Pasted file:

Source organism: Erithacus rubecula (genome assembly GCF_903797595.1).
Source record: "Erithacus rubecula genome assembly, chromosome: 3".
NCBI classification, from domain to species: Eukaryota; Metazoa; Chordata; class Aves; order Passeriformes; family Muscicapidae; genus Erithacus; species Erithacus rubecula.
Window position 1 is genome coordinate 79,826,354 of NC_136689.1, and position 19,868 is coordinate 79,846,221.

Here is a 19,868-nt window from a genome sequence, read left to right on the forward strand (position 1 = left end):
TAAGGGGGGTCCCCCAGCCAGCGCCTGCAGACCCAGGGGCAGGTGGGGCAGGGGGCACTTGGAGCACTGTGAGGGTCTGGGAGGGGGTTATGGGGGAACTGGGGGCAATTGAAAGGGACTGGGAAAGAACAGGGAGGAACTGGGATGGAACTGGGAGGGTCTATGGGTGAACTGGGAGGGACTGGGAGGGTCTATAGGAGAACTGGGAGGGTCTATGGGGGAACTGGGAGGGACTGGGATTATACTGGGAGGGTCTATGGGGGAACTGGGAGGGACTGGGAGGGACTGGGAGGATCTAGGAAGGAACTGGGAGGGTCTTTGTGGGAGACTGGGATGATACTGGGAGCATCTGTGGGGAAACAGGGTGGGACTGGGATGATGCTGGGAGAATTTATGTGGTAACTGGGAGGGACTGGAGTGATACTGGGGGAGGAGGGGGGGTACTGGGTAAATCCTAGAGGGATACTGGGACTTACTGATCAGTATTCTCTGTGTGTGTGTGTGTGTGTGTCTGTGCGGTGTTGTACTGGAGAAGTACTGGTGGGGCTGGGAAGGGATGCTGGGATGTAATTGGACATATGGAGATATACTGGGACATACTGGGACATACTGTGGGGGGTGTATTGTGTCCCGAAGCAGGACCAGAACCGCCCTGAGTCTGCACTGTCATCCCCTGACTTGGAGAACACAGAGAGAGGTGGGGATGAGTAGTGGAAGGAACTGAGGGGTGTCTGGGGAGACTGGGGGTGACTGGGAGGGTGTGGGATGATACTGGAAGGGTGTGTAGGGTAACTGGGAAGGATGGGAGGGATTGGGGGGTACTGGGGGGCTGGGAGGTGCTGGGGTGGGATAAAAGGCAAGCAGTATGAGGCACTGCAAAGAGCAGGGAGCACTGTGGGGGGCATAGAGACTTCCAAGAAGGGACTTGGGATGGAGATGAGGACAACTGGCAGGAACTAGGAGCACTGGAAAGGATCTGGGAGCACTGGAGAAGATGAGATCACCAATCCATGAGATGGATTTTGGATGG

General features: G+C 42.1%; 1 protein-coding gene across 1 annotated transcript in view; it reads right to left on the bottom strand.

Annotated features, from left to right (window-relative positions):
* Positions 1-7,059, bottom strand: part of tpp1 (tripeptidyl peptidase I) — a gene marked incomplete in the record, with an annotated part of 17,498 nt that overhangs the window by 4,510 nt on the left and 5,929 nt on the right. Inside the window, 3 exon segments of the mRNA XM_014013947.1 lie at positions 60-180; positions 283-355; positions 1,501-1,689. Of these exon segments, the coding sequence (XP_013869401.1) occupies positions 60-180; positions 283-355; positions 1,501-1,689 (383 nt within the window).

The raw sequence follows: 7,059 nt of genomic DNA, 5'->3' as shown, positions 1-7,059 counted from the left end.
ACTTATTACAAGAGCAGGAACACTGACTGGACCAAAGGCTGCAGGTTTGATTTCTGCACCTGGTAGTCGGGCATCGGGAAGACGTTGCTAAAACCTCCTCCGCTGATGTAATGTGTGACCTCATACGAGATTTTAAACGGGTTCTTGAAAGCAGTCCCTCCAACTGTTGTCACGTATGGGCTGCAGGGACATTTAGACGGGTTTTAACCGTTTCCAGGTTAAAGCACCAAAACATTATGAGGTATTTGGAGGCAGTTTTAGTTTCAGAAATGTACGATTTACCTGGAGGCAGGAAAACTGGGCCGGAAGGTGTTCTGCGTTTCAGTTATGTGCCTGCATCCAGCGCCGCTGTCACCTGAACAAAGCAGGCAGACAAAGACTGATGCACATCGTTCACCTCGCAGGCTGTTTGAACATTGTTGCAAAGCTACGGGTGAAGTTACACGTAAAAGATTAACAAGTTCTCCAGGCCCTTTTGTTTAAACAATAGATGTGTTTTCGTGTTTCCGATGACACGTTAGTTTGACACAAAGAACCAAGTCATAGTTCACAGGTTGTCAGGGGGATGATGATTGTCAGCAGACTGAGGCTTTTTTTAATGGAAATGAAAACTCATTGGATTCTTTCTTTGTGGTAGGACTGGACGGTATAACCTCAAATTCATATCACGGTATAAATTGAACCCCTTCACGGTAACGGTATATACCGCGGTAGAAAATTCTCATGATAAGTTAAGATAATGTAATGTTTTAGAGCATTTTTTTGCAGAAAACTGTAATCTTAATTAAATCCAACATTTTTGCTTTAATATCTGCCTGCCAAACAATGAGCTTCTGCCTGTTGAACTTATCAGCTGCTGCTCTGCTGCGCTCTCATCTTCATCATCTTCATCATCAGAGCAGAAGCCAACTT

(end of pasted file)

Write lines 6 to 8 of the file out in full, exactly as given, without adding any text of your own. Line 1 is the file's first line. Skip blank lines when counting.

TAAGGGGGGTCCCCCAGCCAGCGCCTGCAGACCCAGGGGCAGGTGGGGCAGGGGGCACTTGGAGCACTGTGAGGGTCTGGGAGGGGGTTATGGGGGAACTGGGGGCAATTGAAAGGGACTGGGAAAGAACAGGGAGGAACTGGGATGGAACTGGGAGGGTCTATGGGTGAACTGGGAGGGACTGGGAGGGTCTATAGGAGAACTGGGAGGGTCTATGGGGGAACTGGGAGGGACTGGGATTATACTGGGAGGGTCTATGGGGGAACTGGGAGGGACTGGGAGGGACTGGGAGGATCTAGGAAGGAACTGGGAGGGTCTTTGTGGGAGACTGGGATGATACTGGGAGCATCTGTGGGGAAACAGGGTGGGACTGGGATGATGCTGGGAGAATTTATGTGGTAACTGGGAGGGACTGGAGTGATACTGGGGGAGGAGGGGGGGTACTGGGTAAATCCTAGAGGGATACTGGGACTTACTGATCAGTATTCTCTGTGTGTGTGTGTGTGTGTGTCTGTGCGGTGTTGTACTGGAGAAGTACTGGTGGGGCTGGGAAGGGATGCTGGGATGTAATTGGACATATGGAGATATACTGGGACATACTGGGACATACTGTGGGGGGTGTATTGTGTCCCGAAGCAGGACCAGAACCGCCCTGAGTCTGCACTGTCATCCCCTGACTTGGAGAACACAGAGAGAGGTGGGGATGAGTAGTGGAAGGAACTGAGGGGTGTCTGGGGAGACTGGGGGTGACTGGGAGGGTGTGGGATGATACTGGAAGGGTGTGTAGGGTAACTGGGAAGGATGGGAGGGATTGGGGGGTACTGGGGGGCTGGGAGGTGCTGGGGTGGGATAAAAGGCAAGCAGTATGAGGCACTGCAAAGAGCAGGGAGCACTGTGGGGGGCATAGAGACTTCCAAGAAGGGACTTGGGATGGAGATGAGGACAACTGGCAGGAACTAGGAGCACTGGAAAGGATCTGGGAGCACTGGAGAAGATGAGATCACCAATCCATGAGATGGATTTTGGATGG

General features: G+C 42.1%; 1 protein-coding gene across 1 annotated transcript in view; it reads right to left on the bottom strand.

Annotated features, from left to right (window-relative positions):